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Community ownership

More buybacks in Germany

This month, the sale of shares in new grid lines to normal citizens was launched, but the rules handed down by the grid operator are not in the spirit of community ownership. Elsewhere, more German citizens are working to take energy supply into their own hands.

As announced a few months ago, new grid lines to connect offshore wind farms are to be built partly with community funding because Dutch-owned grid operator Tennet lacks the capital to make such investments on its own. Citizens who live along the lines are now able to purchase shares at 1,000 euros apiece.

The terms are fairly onerous, however. Although the grid fee is guaranteed to provide a return of more than nine percent, citizen investors will receive only three percent during the planning phase and only five percent starting with construction. Furthermore, the bonds are called "hybrids," which means the returns are not guaranteed; if the firm goes bankrupt, all other investors will be served first. In addition, the firm reserves the right to buy back all of the hybrid bonds. Citizen investments are also limited to 15 percent of the total investment.

 - Tennet, a 100 percent subsidiary of the Dutch government, lacks the capital to make grid upgrades in Germany.
Tennet, a 100 percent subsidiary of the Dutch government, lacks the capital to make grid upgrades in Germany.
TenneT TSO GmbH

In contrast, true community projects in Germany generally have a far more democratic structure. For instance, there is the principle of one investor, one vote – meaning that those who invest more do not have a vote commensurate with their investment. Investors in Tennet's grid upgrades are, in contrast, practically powerless.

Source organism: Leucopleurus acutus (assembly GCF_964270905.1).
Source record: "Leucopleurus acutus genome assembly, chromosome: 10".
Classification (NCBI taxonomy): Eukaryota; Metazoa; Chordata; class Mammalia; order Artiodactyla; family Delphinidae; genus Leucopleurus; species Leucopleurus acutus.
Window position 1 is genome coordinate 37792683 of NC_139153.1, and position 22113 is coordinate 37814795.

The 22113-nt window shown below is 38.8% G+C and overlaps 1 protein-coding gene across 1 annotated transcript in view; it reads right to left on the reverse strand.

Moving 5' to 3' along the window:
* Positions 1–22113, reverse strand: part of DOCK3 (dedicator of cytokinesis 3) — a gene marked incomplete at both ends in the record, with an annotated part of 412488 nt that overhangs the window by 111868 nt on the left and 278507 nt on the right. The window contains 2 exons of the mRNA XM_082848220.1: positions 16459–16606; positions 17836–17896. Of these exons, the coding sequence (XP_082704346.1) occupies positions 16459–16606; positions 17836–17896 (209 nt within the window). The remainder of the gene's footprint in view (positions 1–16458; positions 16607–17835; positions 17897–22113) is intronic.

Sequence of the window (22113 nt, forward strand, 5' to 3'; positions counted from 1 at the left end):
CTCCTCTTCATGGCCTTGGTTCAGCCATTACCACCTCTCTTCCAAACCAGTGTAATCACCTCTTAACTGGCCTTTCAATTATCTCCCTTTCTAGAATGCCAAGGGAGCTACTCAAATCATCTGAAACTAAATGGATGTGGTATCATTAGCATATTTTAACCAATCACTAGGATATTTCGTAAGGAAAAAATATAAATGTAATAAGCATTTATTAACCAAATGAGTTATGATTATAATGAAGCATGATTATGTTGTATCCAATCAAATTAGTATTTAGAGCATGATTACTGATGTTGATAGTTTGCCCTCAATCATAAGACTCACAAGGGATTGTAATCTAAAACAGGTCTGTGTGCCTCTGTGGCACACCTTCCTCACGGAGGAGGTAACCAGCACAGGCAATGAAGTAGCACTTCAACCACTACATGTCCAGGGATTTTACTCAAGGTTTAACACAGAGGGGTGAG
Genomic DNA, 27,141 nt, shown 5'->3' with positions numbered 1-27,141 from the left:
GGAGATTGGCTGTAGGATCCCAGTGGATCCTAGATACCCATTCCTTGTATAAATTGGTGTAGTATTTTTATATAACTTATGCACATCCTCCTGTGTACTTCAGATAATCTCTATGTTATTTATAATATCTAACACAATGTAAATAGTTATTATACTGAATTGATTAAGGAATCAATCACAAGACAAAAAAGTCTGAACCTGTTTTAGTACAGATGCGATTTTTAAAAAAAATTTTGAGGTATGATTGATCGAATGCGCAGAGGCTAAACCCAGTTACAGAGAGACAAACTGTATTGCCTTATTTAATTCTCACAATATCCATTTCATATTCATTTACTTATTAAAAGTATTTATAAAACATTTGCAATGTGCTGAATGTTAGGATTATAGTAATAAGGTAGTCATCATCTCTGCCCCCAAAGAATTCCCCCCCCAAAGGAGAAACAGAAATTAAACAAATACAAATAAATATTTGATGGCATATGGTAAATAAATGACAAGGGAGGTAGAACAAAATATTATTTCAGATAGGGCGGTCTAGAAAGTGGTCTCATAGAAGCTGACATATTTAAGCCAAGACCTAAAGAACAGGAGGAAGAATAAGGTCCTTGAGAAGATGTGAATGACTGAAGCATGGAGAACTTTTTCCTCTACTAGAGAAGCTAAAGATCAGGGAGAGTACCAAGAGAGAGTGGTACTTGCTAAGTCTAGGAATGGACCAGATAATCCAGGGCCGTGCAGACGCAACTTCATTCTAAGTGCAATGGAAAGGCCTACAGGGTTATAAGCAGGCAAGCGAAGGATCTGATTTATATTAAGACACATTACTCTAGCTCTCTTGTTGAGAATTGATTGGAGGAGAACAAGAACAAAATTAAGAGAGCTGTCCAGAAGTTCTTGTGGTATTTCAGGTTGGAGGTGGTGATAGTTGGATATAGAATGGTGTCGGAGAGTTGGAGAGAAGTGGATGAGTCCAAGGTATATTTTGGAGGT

Meanwhile, the wave of "recommunalization" – the buyback of municipal utilities sold off to private firms in the 1990s – continues. From 2007 to 2012, more than 230 German municipalities either founded their own utility or took over the infrastructure from the private firm when the supply contract expired. At present, an additional 24 campaigns are also underway, not only in the country's largest city (Berlin), but also in its second-largest, Hamburg. A few weeks ago, the city council in the small town of Göppingen (population: 56,000) brought together 27.6 million euros (as chance would have it, just under 500 euros per person) and voted unanimously to buy back its local grid.

But as this report (in German) explains, citizens can no longer take over their own municipal utilities without an EU-wide call for tenders. Municipalities can, of course, argue that their own citizens wanted a municipal utility, but local politicians would be well advised to argue in business terms – EU firms could theoretically challenge the outcome, and the firms currently being ousted often take part in the new round of bidding. For instance, Vattenfall is fighting to keep control of the grid in Berlin. (Craig Morris)

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